In addition to the Benedictine sisters of Kylemore Abbey marking their centennial in December, four other communities mark anniversaries of 200, 100, 175 and 150 years.
The Faithful Companions of Jesus celebrate the 200th anniversary of their founding.
The Society of the Faithful Companions of Jesus was founded by Marie Madeleine d'Houët, a young widow with a son, in 1820 in Amiens, France. A series of events were planned for the bicentenary celebrations to conclude on the feast of Christ the King on Nov. 22, 2020. Members of the congregation have served in the United States since 1894 in Fond du Lac, Wisconsin, and notably in education from 1925 in Providence, Rhode Island.
Before her death in 1858, Marie Madeleine founded schools and orphanages not only in France, but also in England, Switzerland, Italy and Ireland. Since then, the Society of the Faithful Companions of Jesus has continued to spread, with sisters and companions in mission (lay associates) now in Argentina, Australia, Belgium, Canada, England, France, Germany, Indonesia, Ireland, Italy, Myanmar, the Philippines, Romania, South Sudan and the United States.
The Maryknoll Sisters of St. Dominic celebrate the centennial of their becoming a canonically recognized religious congregation.
The institute was founded by Mother Mary Joseph (Mary Josephine "Mollie" Rogers) in Ossining, New York, in 1912, a year after the 1911 creation of the Maryknoll community of missionary brothers and fathers. On Feb. 14, 1920, Pope Benedict XV declared that the community was now a diocesan congregation and could engage in worldwide missionary work under the church's guidance.
The earliest missionary work undertaken by the Maryknoll Sisters was among disadvantaged people in the United States, including the Japanese immigrant population on the West Coast. After their recognition as a congregation, the sisters set out for missionary work in China, Korea, the Philippines, Hawaii and elsewhere. Until 1954, when they became a pontifical religious congregation, the religious institute was known as the Foreign Mission Sisters of St. Dominic.
Today, there are 351 sisters serving in 24 locations around the world. Their missions involve health care, education, ending human trafficking and the abuse of women and children, and helping people access necessities such as clean water and food.
The Sisters, Servants of the Immaculate Heart of Mary mark 175 years.
This congregation was co-founded by Redemptorist missionary Fr. Louis Florent Gillet, who arrived in Monroe, Michigan, from France to be pastor of St. Mary's Parish. Seeing a gap in educational provision, Gillet approached Theresa Maxis Duchemin, a member of the Oblate Sisters of Providence in Baltimore, Maryland, the first religious congregation established in the country for women of color.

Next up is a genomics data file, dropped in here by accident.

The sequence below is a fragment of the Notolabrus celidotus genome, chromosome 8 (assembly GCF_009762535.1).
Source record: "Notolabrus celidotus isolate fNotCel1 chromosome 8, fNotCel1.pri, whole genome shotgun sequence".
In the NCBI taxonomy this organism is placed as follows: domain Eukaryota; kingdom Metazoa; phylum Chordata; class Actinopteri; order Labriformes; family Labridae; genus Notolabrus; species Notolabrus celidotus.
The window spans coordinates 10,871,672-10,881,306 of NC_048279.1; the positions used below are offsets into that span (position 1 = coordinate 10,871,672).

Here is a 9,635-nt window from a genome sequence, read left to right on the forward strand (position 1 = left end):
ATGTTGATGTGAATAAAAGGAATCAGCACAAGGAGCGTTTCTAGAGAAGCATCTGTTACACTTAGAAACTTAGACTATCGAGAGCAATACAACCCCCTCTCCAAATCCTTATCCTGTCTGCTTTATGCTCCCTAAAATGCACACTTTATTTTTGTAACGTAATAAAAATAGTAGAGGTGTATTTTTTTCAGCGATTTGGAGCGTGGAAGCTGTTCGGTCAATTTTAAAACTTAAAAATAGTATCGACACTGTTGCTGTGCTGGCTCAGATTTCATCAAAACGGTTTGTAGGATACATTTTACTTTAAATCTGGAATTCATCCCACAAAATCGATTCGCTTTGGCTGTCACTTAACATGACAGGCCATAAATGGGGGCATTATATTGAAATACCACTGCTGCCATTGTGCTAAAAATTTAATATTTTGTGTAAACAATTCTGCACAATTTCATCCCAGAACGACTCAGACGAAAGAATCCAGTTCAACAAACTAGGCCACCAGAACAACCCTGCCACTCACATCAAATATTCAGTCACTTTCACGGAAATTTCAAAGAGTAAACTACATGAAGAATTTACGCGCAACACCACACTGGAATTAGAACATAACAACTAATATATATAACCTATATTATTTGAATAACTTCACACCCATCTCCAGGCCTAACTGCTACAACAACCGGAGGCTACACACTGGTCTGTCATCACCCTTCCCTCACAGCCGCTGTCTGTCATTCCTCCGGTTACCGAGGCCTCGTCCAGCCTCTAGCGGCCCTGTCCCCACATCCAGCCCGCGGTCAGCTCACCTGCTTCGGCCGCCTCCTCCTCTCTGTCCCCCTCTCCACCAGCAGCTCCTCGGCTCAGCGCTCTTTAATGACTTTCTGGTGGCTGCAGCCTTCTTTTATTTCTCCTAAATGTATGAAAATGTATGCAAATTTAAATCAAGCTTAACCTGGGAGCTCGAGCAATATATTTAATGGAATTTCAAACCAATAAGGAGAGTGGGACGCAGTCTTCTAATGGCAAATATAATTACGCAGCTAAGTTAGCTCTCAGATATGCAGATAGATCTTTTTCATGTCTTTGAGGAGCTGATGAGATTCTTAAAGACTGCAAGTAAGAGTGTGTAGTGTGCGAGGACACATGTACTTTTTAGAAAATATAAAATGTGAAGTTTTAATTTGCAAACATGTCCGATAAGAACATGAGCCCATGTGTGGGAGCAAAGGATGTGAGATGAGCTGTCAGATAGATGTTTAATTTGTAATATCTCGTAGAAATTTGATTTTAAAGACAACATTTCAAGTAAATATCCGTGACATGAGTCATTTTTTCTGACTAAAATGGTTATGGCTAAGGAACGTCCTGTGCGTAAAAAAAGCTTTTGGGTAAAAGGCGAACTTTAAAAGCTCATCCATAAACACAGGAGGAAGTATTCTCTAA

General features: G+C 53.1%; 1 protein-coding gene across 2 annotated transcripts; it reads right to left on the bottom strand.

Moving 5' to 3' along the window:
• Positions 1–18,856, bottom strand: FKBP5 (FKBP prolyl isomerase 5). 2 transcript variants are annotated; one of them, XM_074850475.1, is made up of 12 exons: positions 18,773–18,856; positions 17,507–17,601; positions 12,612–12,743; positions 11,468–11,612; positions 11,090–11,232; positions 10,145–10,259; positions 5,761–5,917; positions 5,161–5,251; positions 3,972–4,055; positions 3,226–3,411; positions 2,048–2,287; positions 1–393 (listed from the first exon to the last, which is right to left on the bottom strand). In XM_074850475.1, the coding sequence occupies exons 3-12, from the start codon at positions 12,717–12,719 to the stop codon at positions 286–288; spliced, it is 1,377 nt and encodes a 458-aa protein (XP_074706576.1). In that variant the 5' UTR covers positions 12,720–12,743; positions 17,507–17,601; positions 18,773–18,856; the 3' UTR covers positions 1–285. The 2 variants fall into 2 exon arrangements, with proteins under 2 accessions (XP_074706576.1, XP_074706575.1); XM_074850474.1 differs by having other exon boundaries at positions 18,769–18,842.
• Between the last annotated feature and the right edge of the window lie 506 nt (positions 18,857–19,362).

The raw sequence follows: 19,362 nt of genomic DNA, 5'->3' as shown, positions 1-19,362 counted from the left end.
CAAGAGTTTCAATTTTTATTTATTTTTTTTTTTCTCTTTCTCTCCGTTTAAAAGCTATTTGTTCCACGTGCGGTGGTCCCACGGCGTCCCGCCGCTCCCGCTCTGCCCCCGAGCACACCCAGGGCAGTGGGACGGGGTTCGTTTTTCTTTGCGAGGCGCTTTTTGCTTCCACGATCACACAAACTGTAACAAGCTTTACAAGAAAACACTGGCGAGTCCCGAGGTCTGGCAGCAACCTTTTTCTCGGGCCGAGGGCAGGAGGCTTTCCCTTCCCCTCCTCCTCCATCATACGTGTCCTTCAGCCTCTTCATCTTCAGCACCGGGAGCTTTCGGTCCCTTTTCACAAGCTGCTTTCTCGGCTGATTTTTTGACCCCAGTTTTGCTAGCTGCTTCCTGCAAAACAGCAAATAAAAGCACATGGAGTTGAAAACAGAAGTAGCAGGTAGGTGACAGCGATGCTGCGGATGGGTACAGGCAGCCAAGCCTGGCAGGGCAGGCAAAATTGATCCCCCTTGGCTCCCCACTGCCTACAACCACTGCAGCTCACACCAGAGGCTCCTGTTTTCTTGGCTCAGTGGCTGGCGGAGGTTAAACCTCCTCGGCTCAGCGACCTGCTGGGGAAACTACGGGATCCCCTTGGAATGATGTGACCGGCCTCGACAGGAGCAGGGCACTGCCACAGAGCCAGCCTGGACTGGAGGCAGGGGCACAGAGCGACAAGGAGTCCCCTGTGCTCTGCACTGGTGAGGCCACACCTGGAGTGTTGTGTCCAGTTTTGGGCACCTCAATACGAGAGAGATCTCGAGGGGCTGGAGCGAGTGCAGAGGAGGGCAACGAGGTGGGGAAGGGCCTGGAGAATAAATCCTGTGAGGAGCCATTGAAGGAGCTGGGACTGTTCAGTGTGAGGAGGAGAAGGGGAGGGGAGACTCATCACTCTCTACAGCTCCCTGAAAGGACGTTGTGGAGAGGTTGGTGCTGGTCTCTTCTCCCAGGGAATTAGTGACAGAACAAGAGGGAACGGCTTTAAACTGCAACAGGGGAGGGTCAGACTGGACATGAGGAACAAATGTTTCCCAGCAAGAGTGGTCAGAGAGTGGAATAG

In November 1845, she left the Oblate Sisters and, with Gillet, founded the Sisters, Servants of the Immaculate Heart of Mary. On Jan. 15, 1846, St. Mary's Academy opened with 40 students.
The congregation grew, but there were challenges. A jurisdictional dispute over the congregation arose in 1859 between the bishops of Philadelphia and Detroit, and Mother Theresa was deposed as general superior. She spent 18 years in exile with the Grey Nuns of Ottawa in Canada. In 1885, she was allowed to return to the Sisters, Servants of the Immaculate Heart of Mary congregation in West Chester, Pennsylvania, where she lived out her last seven years.
Mother Theresa's legacy of courage, peace and service to the poor continues through 300 sisters. Though education has always been a primary ministry, over the years, their ministries have become more diverse, including pastoral care in hospitals and other health care settings, parish ministry and social services to the poor, ministry with those with AIDS, spiritual direction and retreats, and advocacy efforts for older adults and the environment.
The Monroe, Michigan, community shares a common origin with three other religious communities: the Sisters, Servants of the Immaculate Heart of Mary of Scranton, Pennsylvania; the Sisters, Servants of the Immaculate Heart of Mary of Immaculata, Pennsylvania; and the Oblate Sisters of Providence in Baltimore.
The Oblate Sisters of the Most Holy Redeemer celebrate 150 years.
The Oblate Sisters of the Most Holy Redeemer celebrated 150 years of the beginning of their congregation Feb. 2.
Msgr. José María Benito Serra and Antonia María de Oviedo had no intention of founding a congregation. Their aim was to open a residential shelter for women who could not be admitted to other institutions at that time in the 1860s.
They became aware of the need for a specific congregation dedicated to this work, and the constitutions that were drafted defined their aim as: "The Institute of the Oblates of the Most Holy Redeemer has been founded so that the religious who form it, would carry out the work by welcoming and instructing [the young women], opening a free shelter where they are received with no restriction." On Feb. 2, 1870, Antonia María de Oviedo took the name of Antonia María de la Misericordia and began to wear a religious habit.
The congregation is now present in 15 countries around the world, organized in three provinces. The community arrived in New York in 1964 and began by working with young Hispanic Americans involved in prostitution. It currently works with victims of trafficking.
[Sarah Mac Donald is a freelance journalist based in Dublin.]
Return to the main story Q & A with Abbess Máire Hickey: the impact of COVID-19 on her Benedictines' centennial.
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